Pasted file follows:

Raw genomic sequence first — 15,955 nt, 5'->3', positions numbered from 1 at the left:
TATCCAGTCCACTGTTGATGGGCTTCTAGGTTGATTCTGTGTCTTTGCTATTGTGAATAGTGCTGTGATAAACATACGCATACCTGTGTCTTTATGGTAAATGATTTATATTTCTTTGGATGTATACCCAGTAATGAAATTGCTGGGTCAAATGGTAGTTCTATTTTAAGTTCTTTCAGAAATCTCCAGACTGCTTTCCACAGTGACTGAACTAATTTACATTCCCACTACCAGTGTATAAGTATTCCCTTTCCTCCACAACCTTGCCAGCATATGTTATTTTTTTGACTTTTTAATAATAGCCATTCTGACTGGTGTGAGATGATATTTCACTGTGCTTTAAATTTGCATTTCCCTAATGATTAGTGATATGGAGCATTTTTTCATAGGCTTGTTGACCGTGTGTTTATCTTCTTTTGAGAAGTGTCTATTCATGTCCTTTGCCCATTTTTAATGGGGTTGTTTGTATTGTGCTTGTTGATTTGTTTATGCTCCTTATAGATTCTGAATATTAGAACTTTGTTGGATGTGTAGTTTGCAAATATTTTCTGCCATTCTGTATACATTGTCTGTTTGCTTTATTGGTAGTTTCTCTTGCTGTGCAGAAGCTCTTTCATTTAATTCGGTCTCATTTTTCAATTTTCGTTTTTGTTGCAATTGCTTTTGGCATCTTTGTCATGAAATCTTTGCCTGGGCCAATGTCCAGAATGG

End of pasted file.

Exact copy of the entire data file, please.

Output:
Raw genomic sequence first — 15,955 nt, 5'->3', positions numbered from 1 at the left:
TATCCAGTCCACTGTTGATGGGCTTCTAGGTTGATTCTGTGTCTTTGCTATTGTGAATAGTGCTGTGATAAACATACGCATACCTGTGTCTTTATGGTAAATGATTTATATTTCTTTGGATGTATACCCAGTAATGAAATTGCTGGGTCAAATGGTAGTTCTATTTTAAGTTCTTTCAGAAATCTCCAGACTGCTTTCCACAGTGACTGAACTAATTTACATTCCCACTACCAGTGTATAAGTATTCCCTTTCCTCCACAACCTTGCCAGCATATGTTATTTTTTTGACTTTTTAATAATAGCCATTCTGACTGGTGTGAGATGATATTTCACTGTGCTTTAAATTTGCATTTCCCTAATGATTAGTGATATGGAGCATTTTTTCATAGGCTTGTTGACCGTGTGTTTATCTTCTTTTGAGAAGTGTCTATTCATGTCCTTTGCCCATTTTTAATGGGGTTGTTTGTATTGTGCTTGTTGATTTGTTTATGCTCCTTATAGATTCTGAATATTAGAACTTTGTTGGATGTGTAGTTTGCAAATATTTTCTGCCATTCTGTATACATTGTCTGTTTGCTTTATTGGTAGTTTCTCTTGCTGTGCAGAAGCTCTTTCATTTAATTCGGTCTCATTTTTCAATTTTCGTTTTTGTTGCAATTGCTTTTGGCATCTTTGTCATGAAATCTTTGCCTGGGCCAATGTCCAGAATGG